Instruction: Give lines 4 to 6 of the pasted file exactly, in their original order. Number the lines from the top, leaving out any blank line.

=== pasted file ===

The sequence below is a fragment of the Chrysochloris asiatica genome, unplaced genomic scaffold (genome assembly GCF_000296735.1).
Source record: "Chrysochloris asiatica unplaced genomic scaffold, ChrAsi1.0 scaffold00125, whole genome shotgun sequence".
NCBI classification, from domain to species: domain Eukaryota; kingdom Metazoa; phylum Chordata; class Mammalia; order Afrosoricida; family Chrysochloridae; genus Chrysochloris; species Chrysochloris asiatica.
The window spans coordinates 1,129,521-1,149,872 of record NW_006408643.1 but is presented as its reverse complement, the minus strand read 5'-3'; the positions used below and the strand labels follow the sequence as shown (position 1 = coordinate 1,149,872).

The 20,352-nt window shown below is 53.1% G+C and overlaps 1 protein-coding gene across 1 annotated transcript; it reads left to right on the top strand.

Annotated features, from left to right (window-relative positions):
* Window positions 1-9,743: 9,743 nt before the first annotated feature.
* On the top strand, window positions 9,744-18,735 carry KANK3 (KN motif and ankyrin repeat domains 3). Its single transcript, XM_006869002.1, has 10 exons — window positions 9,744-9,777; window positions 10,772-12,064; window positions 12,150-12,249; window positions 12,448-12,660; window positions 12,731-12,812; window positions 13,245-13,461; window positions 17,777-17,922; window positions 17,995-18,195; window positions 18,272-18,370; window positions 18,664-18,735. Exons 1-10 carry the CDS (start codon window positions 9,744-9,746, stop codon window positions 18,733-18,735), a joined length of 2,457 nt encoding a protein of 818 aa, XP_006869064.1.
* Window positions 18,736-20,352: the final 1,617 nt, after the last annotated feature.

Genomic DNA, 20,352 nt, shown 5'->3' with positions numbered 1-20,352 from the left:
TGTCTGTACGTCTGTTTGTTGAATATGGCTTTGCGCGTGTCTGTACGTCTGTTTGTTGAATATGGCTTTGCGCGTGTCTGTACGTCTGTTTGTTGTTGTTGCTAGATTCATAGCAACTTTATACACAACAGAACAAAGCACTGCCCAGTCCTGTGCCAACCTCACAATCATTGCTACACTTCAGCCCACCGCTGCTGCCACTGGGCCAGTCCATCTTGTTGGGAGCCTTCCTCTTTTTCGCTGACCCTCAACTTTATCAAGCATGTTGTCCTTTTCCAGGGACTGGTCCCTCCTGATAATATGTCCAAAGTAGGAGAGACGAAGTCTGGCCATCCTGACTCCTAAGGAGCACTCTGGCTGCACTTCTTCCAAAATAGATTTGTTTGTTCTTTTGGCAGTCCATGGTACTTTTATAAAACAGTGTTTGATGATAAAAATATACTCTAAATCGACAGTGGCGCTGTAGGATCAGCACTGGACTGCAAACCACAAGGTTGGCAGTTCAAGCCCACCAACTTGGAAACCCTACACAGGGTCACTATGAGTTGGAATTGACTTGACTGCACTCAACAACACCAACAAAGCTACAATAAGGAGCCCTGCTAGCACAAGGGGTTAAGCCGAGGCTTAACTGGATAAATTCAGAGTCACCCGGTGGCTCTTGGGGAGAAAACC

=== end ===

The window spans coordinates 1,129,521-1,149,872 of record NW_006408643.1 but is presented as its reverse complement, the minus strand read 5'-3'; the positions used below and the strand labels follow the sequence as shown (position 1 = coordinate 1,149,872).

The 20,352-nt window shown below is 53.1% G+C and overlaps 1 protein-coding gene across 1 annotated transcript; it reads left to right on the top strand.

Annotated features, from left to right (window-relative positions):